Women’s choir warms up for French concerts
Ensemble Laude, the popular local women’s choir founded in 1998, does not usually perform in July. This weekend, however, it will give its first summer concerts as a prelude to its trip to the south of France.
(Saturday, 7:30 p.m., Church of St. Mary the Virgin, $20/$18/$15; Sunday, 2:30 p.m., Providence Farm Chapel, Duncan, $15/$12/$10; under 13 free; ensemblelaude.org.)
On July 31 and Aug. 2, Laude will perform in cathedrals in Nice and Aix-en-Provence.
Then, on Aug. 4, 7, and 9, it will perform at Choralies, a festival in Vaison-la-Romaine, a small, historic town in the Vaucluse, 100 kilometres north of Marseille.
The festival, launched in 1953, brings together thousands of singers, instrumentalists and conductors from around the world for concerts, workshops and other events. Laude, attending by invitation, will be the only Canadian choir at this year's festival.
This weekend, Laude will give local audiences a preview of the hour-long program it will sing, in three different venues, at Choralies.
Titled Flight, it plays to Laude’s strengths, shows off its range, showcases Canada and Victoria, and tips a hat to France. It mostly comprises music composed or arranged by Canadians — a couple of traditional Québécois numbers (O Yo Yo, Reel à bouche) plus a handful of works by contemporary composers of various stripes, including one local, Georgina Craig. There is a repertoire reflecting Laude’s multicultural bent (American, Irish, Spanish, Finnish, Zulu), and music by medieval and modern French composers.
The entire program will be performed from memory and some numbers are being choreographed by Kathy Lang.
(The program will be tweaked for the earlier cathedral performances, which will be devoted to sacred music.)
Ensemble Laude has never visited France before, though its artistic director, soprano Elizabeth MacIsaac, was based there for several years in the 1990s.
Powell River, on the Sunshine Coast, plays host every two years to its own festival, the International Choral Kathaumixw. (Pronounced “khaw-tye-mew,” the Coast Salish word means “a gathering together of different peoples.”)
Founded in 1984, the five-day festival comprises concerts, competitions, seminars, and other events involving more than 1,200 singers, and has become internationally known.
This year's festival closes on Saturday, and next Wednesday, two of the participating choirs will cross the strait to perform downtown at First Metropolitan United Church (8 pm., $20/$15, family of four or more $30; firstmetvictoria.com).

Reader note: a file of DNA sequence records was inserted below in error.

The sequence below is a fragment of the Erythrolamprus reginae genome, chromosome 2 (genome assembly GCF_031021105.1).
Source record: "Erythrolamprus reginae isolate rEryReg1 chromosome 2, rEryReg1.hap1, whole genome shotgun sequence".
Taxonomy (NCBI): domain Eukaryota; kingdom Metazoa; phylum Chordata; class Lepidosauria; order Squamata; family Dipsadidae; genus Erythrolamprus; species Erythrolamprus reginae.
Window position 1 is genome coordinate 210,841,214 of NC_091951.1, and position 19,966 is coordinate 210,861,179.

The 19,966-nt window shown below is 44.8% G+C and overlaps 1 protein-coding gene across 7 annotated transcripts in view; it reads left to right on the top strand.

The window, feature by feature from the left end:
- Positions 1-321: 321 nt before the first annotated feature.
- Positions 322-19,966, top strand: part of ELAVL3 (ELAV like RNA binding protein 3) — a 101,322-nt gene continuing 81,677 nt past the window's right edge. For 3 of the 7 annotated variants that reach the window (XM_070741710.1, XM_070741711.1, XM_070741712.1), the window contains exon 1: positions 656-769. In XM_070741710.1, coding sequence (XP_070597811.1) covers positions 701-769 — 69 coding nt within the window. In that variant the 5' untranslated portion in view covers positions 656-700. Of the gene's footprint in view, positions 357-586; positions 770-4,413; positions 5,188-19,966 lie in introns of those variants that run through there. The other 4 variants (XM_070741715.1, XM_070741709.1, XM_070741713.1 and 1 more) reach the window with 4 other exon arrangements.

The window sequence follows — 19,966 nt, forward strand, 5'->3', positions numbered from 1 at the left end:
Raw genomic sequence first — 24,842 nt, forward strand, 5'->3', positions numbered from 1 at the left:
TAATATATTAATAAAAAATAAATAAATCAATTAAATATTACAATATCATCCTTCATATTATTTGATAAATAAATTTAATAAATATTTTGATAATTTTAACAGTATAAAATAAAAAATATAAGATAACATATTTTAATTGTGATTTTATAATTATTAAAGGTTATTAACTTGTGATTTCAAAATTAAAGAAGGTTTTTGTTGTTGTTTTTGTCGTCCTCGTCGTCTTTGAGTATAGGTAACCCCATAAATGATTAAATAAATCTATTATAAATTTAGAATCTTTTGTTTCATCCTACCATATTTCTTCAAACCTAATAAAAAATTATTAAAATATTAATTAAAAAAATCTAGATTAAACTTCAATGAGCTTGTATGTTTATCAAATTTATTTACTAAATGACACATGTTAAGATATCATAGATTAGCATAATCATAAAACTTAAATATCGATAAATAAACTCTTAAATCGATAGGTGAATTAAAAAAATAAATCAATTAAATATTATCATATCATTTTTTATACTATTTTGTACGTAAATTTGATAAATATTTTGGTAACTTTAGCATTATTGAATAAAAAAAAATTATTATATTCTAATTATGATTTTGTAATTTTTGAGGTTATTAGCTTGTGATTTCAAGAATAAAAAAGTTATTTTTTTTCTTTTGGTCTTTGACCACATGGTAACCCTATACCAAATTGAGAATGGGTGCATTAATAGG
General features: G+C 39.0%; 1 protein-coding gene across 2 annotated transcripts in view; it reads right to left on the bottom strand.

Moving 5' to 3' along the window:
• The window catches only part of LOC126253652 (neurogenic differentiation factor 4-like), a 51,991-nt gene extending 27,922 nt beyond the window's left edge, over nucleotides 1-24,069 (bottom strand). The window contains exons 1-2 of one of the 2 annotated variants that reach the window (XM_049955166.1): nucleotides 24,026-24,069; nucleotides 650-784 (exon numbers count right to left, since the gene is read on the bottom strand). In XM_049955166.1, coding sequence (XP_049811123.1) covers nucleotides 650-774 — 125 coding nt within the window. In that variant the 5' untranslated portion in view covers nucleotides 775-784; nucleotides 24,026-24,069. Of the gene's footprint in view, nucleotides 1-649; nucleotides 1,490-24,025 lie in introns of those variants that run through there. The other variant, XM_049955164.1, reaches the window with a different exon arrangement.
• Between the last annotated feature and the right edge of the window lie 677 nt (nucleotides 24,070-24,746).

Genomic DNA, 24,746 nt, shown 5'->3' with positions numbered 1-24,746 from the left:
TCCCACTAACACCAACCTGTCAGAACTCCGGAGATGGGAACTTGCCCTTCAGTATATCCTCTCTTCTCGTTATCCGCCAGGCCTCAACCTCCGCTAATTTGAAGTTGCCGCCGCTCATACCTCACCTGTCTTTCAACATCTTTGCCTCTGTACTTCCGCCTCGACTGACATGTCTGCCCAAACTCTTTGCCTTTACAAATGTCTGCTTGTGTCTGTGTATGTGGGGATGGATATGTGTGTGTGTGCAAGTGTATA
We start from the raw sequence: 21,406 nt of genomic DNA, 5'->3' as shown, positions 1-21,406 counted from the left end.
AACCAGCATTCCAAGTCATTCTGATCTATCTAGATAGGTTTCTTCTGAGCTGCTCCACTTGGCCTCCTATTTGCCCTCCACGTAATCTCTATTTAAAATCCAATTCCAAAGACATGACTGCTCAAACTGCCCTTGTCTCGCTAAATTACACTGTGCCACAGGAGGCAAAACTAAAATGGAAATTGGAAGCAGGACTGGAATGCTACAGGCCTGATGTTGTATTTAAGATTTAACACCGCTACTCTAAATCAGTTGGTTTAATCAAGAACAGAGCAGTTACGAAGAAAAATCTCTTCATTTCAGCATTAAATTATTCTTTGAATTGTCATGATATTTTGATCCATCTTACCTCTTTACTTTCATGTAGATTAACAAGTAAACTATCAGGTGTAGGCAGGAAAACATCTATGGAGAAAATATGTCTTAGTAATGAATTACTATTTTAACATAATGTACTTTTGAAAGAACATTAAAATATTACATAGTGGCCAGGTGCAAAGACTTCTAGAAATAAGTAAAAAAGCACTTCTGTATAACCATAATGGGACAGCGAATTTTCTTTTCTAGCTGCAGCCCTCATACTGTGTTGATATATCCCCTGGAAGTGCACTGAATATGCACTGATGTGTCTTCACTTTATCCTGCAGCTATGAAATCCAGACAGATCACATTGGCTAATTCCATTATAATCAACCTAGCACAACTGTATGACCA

They are the New Zealand Secondary Students’ Choir and the Atlanta Young Singers, both acclaimed, prize-winning ensembles that tour and compete internationally.
The New Zealand choir won Kathaumixw’s first People’s Choice Award in 2010 and was chosen as the 2016 guest choir, while the Atlanta choir won a gold medal and diploma at the 2014 World Choir Games in Riga, Latvia.
Christ Church Cathedral’s Summer Recital Series, now more than 50 years old, begins on Saturday in the cathedral’s nave (4 p.m., admission by donation) and will continue every subsequent Saturday through the end of August.
As usual, the series comprises short programs (about an hour) ranging widely in terms of repertoire and performance media and featuring both young and established performers, mostly locals, among them members of some of our best ensembles.
The lineup includes the young pianist Barry Tan (this Saturday), playing Mozart, Chopin, Ravel, and Medtner; the Emily Carr String Quartet (July 16), performing works including a late Haydn quartet; the West Coast Chamber Players (July 23), a mixed quintet whose program includes Bach’s Musical Offering and Mozart’s Horn Trio; KlaVIERhands, a fourhand piano duet comprising Jane EdlerDavis and Wendy Stofer (July 30), playing Grieg and Dvorák among other things; soprano Eve Daniell (Aug. 6), singing both classical and popular numbers; and the violin duet of Eva Svensson and Thomas Williams (Aug. 20).
On Aug. 13, in a return appearance, the Victoria Symphony’s superb longtime principal clarinetist, Keith MacLeod, will collaborate with his daughter, soprano Heather MacLeod, and pianist Charlotte Hale.
The series will conclude on Aug. 27, with another return, by popular demand: Victoria Symphony trumpeter David Michaux will be joined by several brass and string colleagues and pianist Robert Holliston in an eclectic program including a sextet and a septet.